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Spiritual Progression in Economic Recession?

Spiritual Progression in Economic Recession?

17 March 11

Exploring the relationship between economic downturn and religious and spiritual life in the UK in the next 10 years, the Centre for Faiths and Public Policy, University of Chester

To listen to sessions of the conference and view presentations, find links on this and subsequent pages. Sessions 2-4 can be accessed at the bottom of the page.

Keynote Contributors

  • Professor Ali Saeidi [University of Tehran]
  • Professor Linda Woodhead [Director, AHRC/ESRC Religion and Society Programme]
  • Francis Davis [Young Foundation]
  • John Devine [Churches’ Officer for the North-West]
  • Anna Thompson [The Message Trust]
  • Dr Musharraf Hussain [Karimia Project, Nottingham]
  • Mary Dowson [Dances of Universal Peace]
  • Professor Peter Gilbert [University of Staffordshire]
  • Dr Giselle Vincett [University of Edinburgh]

Introduction

A day conference was held at Chester University on 17th March 2010 to explore the relationship between economic downturn and religious and spiritual life in the UK, looking forward from the present to the next 10 years. It was supported by the William Temple Foundation, Leverhulme Trust, the AHRC/ESRC Religion and Society Programme, and the University of Kent.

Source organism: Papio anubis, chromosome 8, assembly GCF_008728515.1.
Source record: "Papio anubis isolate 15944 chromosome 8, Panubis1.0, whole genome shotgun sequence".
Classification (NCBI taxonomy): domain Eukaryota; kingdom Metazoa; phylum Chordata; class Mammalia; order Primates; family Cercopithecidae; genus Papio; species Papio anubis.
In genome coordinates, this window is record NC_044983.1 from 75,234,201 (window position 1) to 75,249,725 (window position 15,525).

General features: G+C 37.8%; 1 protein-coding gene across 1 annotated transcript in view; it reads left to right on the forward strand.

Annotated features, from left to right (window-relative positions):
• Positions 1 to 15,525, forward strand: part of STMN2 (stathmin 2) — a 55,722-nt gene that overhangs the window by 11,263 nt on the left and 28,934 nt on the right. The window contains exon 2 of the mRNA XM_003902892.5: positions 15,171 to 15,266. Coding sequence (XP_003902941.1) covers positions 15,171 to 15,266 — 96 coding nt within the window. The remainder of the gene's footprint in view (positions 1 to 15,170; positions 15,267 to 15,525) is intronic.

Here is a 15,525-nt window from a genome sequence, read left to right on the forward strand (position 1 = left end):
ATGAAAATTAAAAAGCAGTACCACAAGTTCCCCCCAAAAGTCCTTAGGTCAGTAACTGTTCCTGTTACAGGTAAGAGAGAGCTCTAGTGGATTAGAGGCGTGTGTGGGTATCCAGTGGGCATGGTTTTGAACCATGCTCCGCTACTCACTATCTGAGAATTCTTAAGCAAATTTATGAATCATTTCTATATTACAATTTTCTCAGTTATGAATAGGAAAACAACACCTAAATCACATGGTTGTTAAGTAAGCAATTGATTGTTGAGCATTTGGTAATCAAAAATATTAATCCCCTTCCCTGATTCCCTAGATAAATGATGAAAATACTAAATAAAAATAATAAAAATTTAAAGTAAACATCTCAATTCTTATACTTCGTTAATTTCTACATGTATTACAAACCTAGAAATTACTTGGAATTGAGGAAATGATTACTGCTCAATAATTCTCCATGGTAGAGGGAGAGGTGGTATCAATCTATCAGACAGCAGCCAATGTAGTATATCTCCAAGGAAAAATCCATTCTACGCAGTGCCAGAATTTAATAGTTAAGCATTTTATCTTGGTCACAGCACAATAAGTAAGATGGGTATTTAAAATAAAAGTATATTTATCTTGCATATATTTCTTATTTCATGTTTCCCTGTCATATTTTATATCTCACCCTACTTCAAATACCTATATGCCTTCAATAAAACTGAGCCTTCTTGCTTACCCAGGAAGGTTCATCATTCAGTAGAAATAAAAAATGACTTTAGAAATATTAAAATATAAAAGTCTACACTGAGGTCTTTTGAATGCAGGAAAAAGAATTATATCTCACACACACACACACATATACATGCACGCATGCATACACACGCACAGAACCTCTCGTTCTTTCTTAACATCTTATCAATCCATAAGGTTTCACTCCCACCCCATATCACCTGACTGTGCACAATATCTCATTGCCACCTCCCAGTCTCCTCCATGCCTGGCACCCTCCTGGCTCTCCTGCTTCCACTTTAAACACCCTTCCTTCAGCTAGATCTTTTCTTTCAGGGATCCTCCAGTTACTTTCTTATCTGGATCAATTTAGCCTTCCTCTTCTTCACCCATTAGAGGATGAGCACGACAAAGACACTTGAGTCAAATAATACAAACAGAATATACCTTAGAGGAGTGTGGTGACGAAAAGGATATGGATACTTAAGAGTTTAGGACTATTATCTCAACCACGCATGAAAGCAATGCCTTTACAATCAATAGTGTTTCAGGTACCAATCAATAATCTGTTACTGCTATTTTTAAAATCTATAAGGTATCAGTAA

“the current economic downturn … an opportunity or a serious challenge for faith?”

Building on existing conferences and research, speakers and participants had gathered to consider whether the current economic downturn presented an opportunity or a serious challenge for faith, religious bodies, and faith-based organizations (FBOs). Speakers came from a range of different faiths, both institutional and non-institutional. Religious leaders, academics, practitioners and economists were present.

A wide range of views were expressed. Some felt that the withdrawal of state funding from many FBOs would have a seriously negative impact on their ability to deliver services and help people. Others felt that such withdrawal would end an era of dependence on the state, and present an opportunity for religious bodies to free themselves from state control and ‘interference’. Some speakers from a range of different religious communities felt that thought this would encourage a return to the ‘core business’ of religion – i.e. cultivating spiritual and moral growth and solidarity.  Others thought that it would promote more ‘social enterprise’, i.e. faiths turning to self-sustaining and financing initiatives.

Discussion touched on welfare and policy in a wide range of areas, including support for the poor and socially excluded, healthcare, healing and hospices, educational activities, and ‘wellbeing’ more generally.  Standing back and taking a broader view, there was also reflection on whether religion’s (especially the historic churches’) longstanding links with the state and politics was now giving way in importance to religion’s engagements with the market. Examples of how new forms of spirituality are taking advantage of opportunities which this presents to, for example, offer new forms of healing and healthcare, and new forms of business activity and ‘work ethic’ were discussed. The growing diversity of religion in the UK was a further factor which must be taken into account: ‘church and state’ is no longer the only topic of importance.